Iran’s nuclear program is a danger to world peace, said Prime Minister Binyamin
Netanyahu Sunday as he urged the international community to band together to
“The international community must stop Iran’s race to arm itself
with nuclear weapons – a race that endangers the peace of the entire world,”
Netanyahu said at the start of the weekly cabinet meeting. In remarks to cabinet
ministers, the prime minister said Tehran is closer to getting an atomic bomb
than was originally thought.
Today, the Cabinet will receive a briefing on
the IAEA report.
This is a comprehensive document that
strengthens the claims,
of leading countries in the
world and Israel,
that Iran is systematically
developing nuclear weapons.
Any responsible government
in the world needs to draw the obvious conclusions from the IAEA
The international community must stop Iran's
race to arm itself with nuclear weapons,
a race that
endangers the peace of the entire world.
“Only things that could be proven were
written [in the UN report], but in reality there are many other things that we
see,” Netanyahu said, according to an official in the Prime Minister’s
The prime minister was briefed by Israel’s Atomic Energy Director
Dr. Shaul Horev and Foreign Minister Avigdor Lieberman on a report on Iran’s
nuclear program published last week by the International Atomic Energy
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“This is a comprehensive document that strengthens the claims by
leading countries in the world and Israel that Iran is systematically developing
nuclear weapons,” Netanyahu said. “Any responsible government in the world needs
to draw the obvious conclusions from the IAEA report.”
program will feature high on Defense Minister Ehud Barak’s agenda in talks he
will hold later this week with Canadian Prime Minister Stephen Harper and
Defense Minister Peter MacKay during a trip to Ontario.
Barak will leave
for Ontario on Tuesday and will hold talks with senior Canadian
He will also attend an annual gathering of NATO defense
ministers in Canada and will then travel to New York for talks with United
Nations Secretary-General Ban Ki-moon.
Barak plans to urge his
international counterparts to impose tougher sanctions on Iran in an effort to
prevent Tehran from developing a nuclear weapon.
During a visit to
Afghanistan over the weekend, MacKay told the Globe and Mail that he plans to
ask Barak for clarifications about possible Israeli plans to attack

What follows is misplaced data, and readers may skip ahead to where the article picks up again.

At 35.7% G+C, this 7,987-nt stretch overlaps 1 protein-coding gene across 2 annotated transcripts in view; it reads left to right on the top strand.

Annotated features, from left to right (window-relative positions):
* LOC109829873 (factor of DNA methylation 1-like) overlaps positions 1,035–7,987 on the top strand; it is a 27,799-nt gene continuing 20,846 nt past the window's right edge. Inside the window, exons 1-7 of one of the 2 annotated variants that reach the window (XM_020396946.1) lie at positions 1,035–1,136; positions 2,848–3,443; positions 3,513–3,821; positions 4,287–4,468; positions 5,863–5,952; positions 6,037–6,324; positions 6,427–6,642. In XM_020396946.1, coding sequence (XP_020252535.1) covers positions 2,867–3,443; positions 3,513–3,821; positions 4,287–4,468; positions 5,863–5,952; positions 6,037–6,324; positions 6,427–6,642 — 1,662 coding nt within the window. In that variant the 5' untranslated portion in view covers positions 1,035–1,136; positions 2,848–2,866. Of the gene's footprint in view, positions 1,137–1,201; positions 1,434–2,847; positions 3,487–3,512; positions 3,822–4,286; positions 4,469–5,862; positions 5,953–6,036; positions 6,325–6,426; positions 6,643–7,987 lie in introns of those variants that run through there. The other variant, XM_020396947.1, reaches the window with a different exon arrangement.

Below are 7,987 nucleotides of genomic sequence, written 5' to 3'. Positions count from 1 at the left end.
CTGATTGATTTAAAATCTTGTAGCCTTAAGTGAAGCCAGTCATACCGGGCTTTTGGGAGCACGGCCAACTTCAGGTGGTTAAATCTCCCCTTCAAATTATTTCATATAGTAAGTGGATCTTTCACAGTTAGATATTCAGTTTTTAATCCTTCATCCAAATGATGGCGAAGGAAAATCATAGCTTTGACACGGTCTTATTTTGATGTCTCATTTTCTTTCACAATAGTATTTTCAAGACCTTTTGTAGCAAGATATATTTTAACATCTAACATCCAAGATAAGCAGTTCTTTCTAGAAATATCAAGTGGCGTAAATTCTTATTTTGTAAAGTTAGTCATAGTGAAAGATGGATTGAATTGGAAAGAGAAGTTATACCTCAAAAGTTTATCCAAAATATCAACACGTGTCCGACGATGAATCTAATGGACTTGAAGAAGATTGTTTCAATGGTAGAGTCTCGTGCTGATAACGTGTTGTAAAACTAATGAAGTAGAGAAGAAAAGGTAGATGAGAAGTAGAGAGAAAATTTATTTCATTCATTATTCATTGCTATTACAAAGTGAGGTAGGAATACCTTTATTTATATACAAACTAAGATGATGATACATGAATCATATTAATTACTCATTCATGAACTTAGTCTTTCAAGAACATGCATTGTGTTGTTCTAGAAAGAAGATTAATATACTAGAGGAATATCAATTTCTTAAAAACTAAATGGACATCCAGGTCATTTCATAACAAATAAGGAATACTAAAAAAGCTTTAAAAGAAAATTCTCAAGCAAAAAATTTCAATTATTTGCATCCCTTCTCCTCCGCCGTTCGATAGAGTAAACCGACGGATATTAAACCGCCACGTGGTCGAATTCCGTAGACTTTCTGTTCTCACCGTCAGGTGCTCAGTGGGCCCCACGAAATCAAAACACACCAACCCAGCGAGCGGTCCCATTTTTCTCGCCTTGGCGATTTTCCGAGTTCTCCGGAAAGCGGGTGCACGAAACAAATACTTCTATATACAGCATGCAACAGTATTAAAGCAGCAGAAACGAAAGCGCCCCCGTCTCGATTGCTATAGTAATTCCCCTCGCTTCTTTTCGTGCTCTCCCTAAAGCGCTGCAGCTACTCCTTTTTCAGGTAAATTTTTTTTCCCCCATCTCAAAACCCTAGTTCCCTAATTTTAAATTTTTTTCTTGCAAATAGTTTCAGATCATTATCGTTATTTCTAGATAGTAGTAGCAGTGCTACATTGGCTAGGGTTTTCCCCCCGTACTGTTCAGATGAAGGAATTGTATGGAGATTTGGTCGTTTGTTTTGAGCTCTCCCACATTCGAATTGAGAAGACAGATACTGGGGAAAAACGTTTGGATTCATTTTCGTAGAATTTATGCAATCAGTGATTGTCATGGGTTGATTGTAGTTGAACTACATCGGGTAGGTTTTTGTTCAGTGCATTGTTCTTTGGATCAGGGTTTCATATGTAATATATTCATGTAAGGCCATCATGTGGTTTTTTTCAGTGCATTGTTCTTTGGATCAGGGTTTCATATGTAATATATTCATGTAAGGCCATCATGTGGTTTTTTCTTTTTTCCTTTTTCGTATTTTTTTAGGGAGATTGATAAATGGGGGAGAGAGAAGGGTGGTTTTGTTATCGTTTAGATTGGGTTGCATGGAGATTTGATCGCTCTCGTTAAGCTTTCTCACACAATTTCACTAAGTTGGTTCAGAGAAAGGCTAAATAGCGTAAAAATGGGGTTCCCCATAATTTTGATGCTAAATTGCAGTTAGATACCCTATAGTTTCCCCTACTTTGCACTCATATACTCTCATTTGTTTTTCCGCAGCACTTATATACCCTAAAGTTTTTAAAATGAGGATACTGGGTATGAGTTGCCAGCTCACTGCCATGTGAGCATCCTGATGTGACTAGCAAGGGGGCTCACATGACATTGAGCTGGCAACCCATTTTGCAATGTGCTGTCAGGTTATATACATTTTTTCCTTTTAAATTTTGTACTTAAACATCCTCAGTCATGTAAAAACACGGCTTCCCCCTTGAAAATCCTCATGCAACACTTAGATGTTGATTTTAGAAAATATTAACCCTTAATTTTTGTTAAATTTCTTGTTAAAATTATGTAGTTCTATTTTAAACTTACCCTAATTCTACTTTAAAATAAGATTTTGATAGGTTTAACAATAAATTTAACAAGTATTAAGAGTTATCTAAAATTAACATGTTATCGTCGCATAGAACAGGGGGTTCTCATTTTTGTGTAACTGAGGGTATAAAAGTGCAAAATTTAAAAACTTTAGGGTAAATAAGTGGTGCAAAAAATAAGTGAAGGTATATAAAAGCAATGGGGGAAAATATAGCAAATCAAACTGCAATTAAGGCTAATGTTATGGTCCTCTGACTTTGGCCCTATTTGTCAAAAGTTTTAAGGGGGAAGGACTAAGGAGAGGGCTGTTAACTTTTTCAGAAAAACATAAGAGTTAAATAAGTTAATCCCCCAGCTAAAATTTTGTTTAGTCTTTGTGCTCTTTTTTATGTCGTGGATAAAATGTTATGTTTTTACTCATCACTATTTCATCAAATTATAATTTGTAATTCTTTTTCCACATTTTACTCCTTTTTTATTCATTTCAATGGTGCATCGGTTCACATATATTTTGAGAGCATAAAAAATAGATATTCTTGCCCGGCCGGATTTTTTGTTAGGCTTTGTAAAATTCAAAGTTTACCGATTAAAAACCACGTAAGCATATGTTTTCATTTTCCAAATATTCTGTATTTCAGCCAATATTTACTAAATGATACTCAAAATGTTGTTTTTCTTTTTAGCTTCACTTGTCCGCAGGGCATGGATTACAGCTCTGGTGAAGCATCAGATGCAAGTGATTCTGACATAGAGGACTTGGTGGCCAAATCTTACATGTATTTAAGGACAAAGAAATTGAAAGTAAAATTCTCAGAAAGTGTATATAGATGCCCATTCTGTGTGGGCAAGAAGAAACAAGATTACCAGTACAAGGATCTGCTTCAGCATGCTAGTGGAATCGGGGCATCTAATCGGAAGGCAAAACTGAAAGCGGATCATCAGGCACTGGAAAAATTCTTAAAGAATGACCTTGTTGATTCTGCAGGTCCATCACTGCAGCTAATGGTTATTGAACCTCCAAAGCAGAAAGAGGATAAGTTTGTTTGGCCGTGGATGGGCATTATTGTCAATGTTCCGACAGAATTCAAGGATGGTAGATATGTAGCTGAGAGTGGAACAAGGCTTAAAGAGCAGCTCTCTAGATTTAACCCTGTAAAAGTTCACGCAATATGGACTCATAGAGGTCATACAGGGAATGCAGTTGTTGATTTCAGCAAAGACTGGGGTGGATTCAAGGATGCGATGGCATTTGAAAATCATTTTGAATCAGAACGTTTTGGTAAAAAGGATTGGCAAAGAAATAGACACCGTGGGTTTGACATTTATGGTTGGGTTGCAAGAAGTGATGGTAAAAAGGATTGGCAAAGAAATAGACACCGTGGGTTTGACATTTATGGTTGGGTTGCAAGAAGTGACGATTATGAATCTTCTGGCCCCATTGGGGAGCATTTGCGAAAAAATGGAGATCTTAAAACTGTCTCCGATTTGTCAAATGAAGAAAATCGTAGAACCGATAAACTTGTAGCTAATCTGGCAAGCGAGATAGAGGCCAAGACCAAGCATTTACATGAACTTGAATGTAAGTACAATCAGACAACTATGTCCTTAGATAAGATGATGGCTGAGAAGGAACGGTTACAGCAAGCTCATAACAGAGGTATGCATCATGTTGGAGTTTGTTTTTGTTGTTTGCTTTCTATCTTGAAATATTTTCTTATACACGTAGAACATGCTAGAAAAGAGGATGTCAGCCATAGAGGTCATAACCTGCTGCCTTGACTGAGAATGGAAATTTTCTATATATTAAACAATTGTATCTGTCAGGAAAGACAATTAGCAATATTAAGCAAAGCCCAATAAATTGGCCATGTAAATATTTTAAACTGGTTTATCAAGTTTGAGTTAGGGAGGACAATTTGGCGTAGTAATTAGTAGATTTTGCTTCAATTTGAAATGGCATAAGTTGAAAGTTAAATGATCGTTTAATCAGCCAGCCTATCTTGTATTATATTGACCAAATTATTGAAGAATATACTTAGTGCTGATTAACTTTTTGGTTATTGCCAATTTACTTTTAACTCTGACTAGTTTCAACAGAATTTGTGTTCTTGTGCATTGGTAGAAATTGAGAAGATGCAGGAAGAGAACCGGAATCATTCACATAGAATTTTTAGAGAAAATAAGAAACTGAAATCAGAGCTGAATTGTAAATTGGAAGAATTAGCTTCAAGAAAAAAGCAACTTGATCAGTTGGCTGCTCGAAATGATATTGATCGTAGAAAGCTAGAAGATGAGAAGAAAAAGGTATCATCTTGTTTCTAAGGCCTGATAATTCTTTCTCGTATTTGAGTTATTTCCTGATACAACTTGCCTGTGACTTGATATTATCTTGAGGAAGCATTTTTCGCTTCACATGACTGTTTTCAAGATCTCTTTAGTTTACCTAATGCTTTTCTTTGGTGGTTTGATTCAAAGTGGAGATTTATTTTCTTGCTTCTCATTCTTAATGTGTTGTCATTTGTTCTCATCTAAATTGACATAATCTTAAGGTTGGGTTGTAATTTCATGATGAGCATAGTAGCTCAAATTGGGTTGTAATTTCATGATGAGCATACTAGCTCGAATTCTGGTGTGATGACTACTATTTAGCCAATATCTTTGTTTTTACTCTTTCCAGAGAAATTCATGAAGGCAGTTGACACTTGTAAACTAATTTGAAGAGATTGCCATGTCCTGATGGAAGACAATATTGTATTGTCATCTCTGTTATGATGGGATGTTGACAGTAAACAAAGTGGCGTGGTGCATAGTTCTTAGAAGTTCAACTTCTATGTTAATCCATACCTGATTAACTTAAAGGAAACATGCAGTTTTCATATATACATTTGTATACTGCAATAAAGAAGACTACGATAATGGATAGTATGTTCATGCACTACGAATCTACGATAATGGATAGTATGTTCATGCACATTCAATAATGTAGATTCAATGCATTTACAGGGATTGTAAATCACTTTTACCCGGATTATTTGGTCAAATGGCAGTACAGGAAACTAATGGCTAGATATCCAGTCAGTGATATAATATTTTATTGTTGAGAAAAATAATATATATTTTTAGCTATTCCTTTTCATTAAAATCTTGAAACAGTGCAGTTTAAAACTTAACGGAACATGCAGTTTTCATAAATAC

“I think Ehud Barak... will be able to give us an insight into the
thinking of the Israeli government about how they are going to respond to
renewed suggestions and evidence that Iran is still aggressively pursuing
nuclear capability,” the Canadian defense minister was quoted as
Israel’s emissaries around the globe have also been instructed to
talk with their counterparts about increased sanctions.
But at present, a
united international front on Iran seems unlikely given that Russia and China
have objected to stiffer sanctions from the United Nations Security
Still, US President Barack Obama lobbied both countries over the
weekend during the Asia-Pacific Economic Cooperation forum that met in
“We discussed Iran and reaffirmed our intention to work to
shape a common response so that we can move Iran to follow its international
obligations when its comes to its nuclear program,” Obama said after he met with
Russian President Dmitry Medvedev.
He also spoke about Iranian sanctions
with Chinese President Hu Jintao.
Iranian Foreign Minister Ali Akbar
Salehi on Sunday seemingly rejected the possibility of a diplomatic solution to
ease tensions over the country’s controversial nuclear program, accusing the
West of using the nuclear issue as “a pretext” to weaken Iran.
there is no purpose in making additional concessions,” Salehi said in an
interview with the German weekly Der Spiegel.
Salehi rejected the report
released by the International Atomic Energy Agency last week, which said that
evidence suggests Iran is working toward a nuclear weapon. The Iranian foreign
minister accused the UN nuclear watchdog, and its head Yukiya Amano, of giving
up “objectivity,” and bowing to pressure from “certain countries.”
will call him and the atomic energy authority to account for these conclusions,”
he told Der Spiegel.
On Friday, the UN nuclear watchdog showed letters
and satellite images as part of evidence pointing to military dimensions to
Iran’s atomic activities, diplomats said, but Tehran’s envoy dismissed it as
“lousy” intelligence work.
Herman Nackaerts, head of nuclear inspections
worldwide at the IAEA, made an hour-long technical presentation of the agency’s
latest report on Iran’s nuclear program at a closed-door meeting for member
Ali Asghar Soltanieh, Iran’s ambassador to the IAEA, said there
were no nuclear-related activities at Parchin.
“There is no proof that
Iranian activities are towards military purposes,” he told reporters after the
“We do have conventional activities [at Parchin] and this has
nothing to do with nuclear.”
Saying the report had damaged the UN
agency’s credibility, Soltanieh added in English: “This kind of lousy job of
intelligence created problems for all member states.”Reuters contributed
to this report.